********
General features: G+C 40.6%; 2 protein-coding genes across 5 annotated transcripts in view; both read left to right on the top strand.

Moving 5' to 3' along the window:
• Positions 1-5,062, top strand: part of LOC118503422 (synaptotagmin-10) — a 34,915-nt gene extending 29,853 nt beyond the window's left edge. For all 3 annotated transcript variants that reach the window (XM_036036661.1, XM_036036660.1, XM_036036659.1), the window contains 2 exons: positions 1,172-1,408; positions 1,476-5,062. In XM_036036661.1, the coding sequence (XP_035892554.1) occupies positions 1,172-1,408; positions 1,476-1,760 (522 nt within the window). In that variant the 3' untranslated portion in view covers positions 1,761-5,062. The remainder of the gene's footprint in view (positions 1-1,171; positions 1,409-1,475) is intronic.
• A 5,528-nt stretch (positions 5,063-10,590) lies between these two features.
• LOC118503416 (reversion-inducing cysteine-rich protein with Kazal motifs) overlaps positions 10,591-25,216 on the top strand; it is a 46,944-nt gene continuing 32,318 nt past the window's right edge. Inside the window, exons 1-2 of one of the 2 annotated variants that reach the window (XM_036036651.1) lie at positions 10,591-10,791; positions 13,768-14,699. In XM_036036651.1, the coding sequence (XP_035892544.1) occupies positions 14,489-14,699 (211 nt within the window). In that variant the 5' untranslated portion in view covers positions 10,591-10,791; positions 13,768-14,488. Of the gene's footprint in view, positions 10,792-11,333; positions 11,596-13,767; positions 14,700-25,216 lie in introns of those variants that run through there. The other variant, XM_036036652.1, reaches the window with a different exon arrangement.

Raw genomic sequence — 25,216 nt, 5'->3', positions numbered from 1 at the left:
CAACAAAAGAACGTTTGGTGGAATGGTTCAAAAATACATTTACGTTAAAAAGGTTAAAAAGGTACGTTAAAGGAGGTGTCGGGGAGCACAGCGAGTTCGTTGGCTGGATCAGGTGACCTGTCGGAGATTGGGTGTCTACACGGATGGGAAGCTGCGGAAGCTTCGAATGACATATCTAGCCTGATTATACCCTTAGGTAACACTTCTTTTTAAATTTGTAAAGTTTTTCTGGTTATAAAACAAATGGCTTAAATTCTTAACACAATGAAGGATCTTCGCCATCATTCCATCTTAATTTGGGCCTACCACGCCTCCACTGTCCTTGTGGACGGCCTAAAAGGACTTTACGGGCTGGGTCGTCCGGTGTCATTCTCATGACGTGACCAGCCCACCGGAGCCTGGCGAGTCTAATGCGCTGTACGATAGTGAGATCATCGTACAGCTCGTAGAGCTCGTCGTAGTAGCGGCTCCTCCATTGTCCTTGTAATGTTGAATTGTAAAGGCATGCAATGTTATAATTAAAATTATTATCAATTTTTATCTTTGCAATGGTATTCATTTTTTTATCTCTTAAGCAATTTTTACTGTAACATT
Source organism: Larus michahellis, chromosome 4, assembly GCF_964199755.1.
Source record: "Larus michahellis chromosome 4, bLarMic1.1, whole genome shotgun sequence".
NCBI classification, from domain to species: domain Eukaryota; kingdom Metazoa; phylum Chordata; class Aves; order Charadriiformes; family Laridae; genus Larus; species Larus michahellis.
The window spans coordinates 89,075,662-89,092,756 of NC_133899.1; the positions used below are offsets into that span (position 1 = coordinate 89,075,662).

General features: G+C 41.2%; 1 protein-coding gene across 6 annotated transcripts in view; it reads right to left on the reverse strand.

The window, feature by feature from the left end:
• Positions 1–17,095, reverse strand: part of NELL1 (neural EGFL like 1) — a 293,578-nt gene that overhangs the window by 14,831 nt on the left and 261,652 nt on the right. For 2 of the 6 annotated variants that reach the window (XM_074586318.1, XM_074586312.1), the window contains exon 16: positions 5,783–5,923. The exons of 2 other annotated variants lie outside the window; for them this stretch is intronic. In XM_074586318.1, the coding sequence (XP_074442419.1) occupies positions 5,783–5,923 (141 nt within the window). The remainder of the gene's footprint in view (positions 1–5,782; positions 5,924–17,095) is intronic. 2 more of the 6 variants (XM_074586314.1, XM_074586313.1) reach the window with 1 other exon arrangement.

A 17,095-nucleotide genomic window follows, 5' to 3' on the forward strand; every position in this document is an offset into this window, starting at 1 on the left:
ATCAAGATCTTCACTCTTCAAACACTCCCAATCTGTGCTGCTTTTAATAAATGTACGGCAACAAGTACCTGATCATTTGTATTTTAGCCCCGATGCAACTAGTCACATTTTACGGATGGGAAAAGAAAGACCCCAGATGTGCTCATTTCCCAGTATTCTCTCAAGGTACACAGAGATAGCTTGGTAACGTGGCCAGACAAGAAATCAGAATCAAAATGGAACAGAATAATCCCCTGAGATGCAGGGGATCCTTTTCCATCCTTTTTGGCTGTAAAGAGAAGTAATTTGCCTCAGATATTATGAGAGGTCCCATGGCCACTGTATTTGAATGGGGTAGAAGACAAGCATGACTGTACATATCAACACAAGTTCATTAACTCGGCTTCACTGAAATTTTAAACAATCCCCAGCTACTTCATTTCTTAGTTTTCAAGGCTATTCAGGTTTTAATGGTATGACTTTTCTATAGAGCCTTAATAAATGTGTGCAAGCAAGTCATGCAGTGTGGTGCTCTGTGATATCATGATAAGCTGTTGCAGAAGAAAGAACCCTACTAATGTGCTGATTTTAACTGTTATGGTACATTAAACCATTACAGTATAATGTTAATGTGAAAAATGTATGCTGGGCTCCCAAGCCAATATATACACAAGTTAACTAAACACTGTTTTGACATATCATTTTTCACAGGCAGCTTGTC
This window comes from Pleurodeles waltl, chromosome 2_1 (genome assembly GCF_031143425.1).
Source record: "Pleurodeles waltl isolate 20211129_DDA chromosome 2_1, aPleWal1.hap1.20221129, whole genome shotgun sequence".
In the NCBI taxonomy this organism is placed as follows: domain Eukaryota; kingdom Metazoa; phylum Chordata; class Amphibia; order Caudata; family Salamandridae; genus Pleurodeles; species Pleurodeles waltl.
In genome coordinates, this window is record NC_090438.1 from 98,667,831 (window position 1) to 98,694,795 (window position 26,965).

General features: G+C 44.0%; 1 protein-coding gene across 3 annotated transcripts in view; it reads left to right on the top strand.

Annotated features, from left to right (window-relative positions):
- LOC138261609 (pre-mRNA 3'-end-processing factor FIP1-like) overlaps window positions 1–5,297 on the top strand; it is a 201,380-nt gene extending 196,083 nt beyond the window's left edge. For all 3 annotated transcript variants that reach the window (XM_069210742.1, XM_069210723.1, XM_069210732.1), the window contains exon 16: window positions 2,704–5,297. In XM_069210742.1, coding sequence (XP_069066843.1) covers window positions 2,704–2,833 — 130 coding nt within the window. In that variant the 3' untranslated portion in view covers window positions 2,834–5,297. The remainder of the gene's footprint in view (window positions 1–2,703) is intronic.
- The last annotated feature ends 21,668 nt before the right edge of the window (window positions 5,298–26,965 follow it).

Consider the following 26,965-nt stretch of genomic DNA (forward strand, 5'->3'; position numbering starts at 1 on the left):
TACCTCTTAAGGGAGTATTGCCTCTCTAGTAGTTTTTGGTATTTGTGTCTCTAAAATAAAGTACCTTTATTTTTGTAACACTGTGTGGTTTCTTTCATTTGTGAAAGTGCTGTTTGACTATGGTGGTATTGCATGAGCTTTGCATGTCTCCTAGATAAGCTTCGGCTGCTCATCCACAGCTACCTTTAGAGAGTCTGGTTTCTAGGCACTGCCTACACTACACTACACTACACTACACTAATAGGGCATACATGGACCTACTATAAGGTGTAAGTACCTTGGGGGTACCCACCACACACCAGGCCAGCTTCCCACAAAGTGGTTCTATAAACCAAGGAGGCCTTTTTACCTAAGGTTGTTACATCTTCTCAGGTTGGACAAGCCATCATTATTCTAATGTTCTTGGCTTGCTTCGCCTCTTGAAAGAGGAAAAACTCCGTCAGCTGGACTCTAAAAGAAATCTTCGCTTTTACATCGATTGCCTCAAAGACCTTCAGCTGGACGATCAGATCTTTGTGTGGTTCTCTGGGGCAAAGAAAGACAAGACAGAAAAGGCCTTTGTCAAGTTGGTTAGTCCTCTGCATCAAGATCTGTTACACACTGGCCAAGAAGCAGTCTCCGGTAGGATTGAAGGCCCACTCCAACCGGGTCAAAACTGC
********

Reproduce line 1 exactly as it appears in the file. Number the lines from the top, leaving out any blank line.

General features: G+C 40.6%; 2 protein-coding genes across 5 annotated transcripts in view; both read left to right on the top strand.